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Spray Foam for Barndominiums

Spray Foam for Barndominiums – Is a Thermal or Ignition Barrier Required?

Although it’s certainly not used in every green building project, spray foam insulation has become a popular way to build an air-tight (https://www.hansenpolebuildings.com/2019/11/airtight-post-frame-homes-and-barndominiums/) barndominium, shouse (shop/house) or even just a well-insulated post frame building. Early on building codes hadn’t caught up with how best to use spray foam insulation, however this has changed. Change creates confusion though, and requirements for thermal and ignition barriers are one area where there is a lot of confusion.

If you put spray foam insulation in a barndominium, it needs a thermal barrier. This is what separates it from occupied spaces. If there is a fire in your barndominium, a thermal barrier keeps separates combustible spray foam and flames to increase fire resistance. International Residential (IRC) and International Building Codes (IBC) both include requirements for thermal and ignition barriers.

Standard prescriptive material to be used as a thermal barrier is 1/2″ gypsum board (drywall or sheetrock). Anything else has to be approved as an ‘equivalent thermal barrier’ by undergoing tests for temperature transmission and fire integrity. 

If a barndominium has spray foam insulation in an attic or crawl space, code requires using materials or assemblies offering some fire resistance but not as much as is required for a thermal barrier. If you’ve got spray foam insulation in an attic, for example, it’s probably already separated from living spaces by a thermal barrier. Most ceilings are made of 1/2″ or 5/8” drywall. But spray foam is still attic exposed and thus needs an ignition barrier.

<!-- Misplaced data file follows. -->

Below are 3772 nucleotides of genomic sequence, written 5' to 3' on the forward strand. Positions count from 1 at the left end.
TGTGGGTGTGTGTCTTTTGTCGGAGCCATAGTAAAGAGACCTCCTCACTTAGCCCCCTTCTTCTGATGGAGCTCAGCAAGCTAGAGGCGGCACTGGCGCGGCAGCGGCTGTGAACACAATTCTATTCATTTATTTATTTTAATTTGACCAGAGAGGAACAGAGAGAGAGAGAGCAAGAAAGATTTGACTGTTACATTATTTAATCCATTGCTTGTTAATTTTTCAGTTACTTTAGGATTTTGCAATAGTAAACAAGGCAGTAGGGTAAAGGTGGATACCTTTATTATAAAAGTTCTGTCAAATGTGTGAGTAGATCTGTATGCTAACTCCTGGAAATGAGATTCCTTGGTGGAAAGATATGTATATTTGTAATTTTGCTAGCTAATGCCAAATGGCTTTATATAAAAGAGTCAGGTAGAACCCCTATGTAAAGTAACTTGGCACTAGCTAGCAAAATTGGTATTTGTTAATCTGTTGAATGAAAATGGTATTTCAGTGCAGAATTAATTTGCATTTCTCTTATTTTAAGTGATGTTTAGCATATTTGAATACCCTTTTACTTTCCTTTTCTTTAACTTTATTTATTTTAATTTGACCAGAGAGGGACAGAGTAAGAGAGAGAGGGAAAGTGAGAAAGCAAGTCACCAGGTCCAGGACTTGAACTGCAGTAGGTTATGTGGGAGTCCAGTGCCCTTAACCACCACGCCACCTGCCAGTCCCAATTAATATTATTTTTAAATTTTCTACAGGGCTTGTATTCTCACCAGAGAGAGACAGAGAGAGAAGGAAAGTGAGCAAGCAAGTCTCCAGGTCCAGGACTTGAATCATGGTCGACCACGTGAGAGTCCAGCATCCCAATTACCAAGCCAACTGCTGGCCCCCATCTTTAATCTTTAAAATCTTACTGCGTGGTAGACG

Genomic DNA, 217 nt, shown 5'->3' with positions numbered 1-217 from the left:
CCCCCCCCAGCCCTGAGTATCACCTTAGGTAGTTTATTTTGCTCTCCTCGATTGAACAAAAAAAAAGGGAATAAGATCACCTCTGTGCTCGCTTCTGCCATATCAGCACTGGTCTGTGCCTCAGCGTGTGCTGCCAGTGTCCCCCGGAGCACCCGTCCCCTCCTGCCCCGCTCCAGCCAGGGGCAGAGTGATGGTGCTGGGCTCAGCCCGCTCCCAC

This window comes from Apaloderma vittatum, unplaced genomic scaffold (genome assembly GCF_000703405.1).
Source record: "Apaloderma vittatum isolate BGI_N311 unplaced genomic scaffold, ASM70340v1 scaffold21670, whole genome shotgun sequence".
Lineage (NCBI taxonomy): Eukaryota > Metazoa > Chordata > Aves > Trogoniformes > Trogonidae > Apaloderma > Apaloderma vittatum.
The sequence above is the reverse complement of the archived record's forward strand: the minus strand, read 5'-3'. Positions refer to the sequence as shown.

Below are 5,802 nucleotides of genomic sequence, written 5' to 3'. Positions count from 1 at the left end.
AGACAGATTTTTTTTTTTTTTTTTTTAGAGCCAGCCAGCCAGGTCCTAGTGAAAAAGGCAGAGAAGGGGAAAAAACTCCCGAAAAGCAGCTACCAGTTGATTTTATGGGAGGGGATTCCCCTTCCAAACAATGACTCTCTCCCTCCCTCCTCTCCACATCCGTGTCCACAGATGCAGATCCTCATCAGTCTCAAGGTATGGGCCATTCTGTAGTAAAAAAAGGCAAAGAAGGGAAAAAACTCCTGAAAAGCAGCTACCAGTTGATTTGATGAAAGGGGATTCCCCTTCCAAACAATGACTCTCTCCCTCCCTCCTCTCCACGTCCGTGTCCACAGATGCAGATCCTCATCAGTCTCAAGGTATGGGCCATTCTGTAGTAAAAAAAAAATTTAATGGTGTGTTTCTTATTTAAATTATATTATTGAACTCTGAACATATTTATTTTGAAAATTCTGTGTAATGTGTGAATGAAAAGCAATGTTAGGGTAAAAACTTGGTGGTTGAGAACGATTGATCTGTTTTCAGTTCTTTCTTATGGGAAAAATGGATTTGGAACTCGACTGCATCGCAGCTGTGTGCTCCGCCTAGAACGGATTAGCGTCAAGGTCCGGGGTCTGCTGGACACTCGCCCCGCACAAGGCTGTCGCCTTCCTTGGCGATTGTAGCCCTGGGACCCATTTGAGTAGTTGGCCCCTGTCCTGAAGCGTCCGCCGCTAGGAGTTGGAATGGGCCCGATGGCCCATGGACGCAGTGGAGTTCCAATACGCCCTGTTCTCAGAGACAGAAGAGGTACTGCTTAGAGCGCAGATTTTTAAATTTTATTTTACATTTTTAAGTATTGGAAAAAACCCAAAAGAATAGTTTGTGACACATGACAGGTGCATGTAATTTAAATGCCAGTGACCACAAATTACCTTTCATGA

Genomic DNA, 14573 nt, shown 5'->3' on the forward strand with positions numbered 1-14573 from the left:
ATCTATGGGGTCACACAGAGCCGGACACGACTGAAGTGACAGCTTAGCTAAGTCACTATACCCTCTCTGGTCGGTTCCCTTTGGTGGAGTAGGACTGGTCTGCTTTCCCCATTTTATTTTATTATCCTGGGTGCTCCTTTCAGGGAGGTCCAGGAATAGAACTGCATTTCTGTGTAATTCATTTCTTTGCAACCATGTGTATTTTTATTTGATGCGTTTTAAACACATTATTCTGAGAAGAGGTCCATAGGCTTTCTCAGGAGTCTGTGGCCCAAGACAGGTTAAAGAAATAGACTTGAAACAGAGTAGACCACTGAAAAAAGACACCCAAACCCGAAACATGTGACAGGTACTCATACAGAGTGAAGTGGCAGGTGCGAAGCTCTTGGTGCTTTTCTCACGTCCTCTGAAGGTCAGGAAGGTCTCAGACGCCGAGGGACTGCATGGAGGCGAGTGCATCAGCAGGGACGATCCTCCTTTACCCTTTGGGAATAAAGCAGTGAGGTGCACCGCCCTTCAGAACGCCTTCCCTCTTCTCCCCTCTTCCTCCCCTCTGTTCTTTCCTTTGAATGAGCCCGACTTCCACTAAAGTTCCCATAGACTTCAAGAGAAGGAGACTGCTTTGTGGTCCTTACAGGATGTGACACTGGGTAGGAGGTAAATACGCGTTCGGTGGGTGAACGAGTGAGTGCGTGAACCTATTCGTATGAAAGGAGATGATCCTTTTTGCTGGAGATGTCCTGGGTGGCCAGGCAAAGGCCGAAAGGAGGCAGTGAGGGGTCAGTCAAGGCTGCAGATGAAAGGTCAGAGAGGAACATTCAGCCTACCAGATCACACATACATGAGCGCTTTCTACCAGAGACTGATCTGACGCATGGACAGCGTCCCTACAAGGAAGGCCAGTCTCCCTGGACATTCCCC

In this case, you have a choice of several prescriptive materials approved by code as ignition barriers. These would include: 1.5″ mineral fiber insulation, 1/4″ wood, 3/8″ particleboard, 1/4″ hardboard, 3/8″ drywall or 0.016″ corrosion-resistant steel.

You can also use specialized paint, such as TPR FIRESHELL®. FIRESHELL® is a proprietary non-flammable, intumescing (expands up to 2000%) interior coating providing oxygen starvation to fire. It is a non-toxic, water based, drain safe, no fuming GREEN product. FIRESHELL® is NFPA 286 and E84 class A certified and meets the requirements for a 15 minute thermal barrier. FIRESHELL® does cost around 85 cents per square foot.

Other materials and assemblies may be allowed based on International Code Council Evaluation Service tests as described in their Acceptance Criteria 377. There are limited types of spray foam insulation qualifying to be sprayed without an ignition barrier.

When do you need an ignition barrier? According to Code, an attic or crawl space needs an ignition barrier over spray foam if it can be accessed but will not be used for storage or auxiliary living space. You don’t need an ignition barrier if these spaces cannot be accessed without cutting into it and if it is not connected to other spaces.

Building Code enforcement of spray foam insulation is spotty. Some jurisdictions are sticklers about it and some don’t even know about it. Best policy, as always, is to find out what they require and what they’ll accept. Then use your best judgement and err on the side of being conservative.

One thing to be aware of is not everything claiming to be a thermal or ignition barrier actually meets requirements. If it’s not on your building department’s approved list, ask the company selling it for their test data and evidence of code approvals. You may need them to satisfy your building inspector.

What if your local Building Department doesn’t require anything? Well, it sure is tempting to keep your costs low and omit ignition barriers in attics and crawl spaces. But what if your barndominium burns, and insurance company refuses to pay because there was no ignition barrier? Keep in mind, insurance companies hire people like me (and smarter) to find ways to keep from paying out. No ignition barrier? It shouldn’t take a genius to know you are out of luck!

Bottom line is if you are using spray foam insulation, know applicable code regarding thermal and ignition barriers and use them where necessary.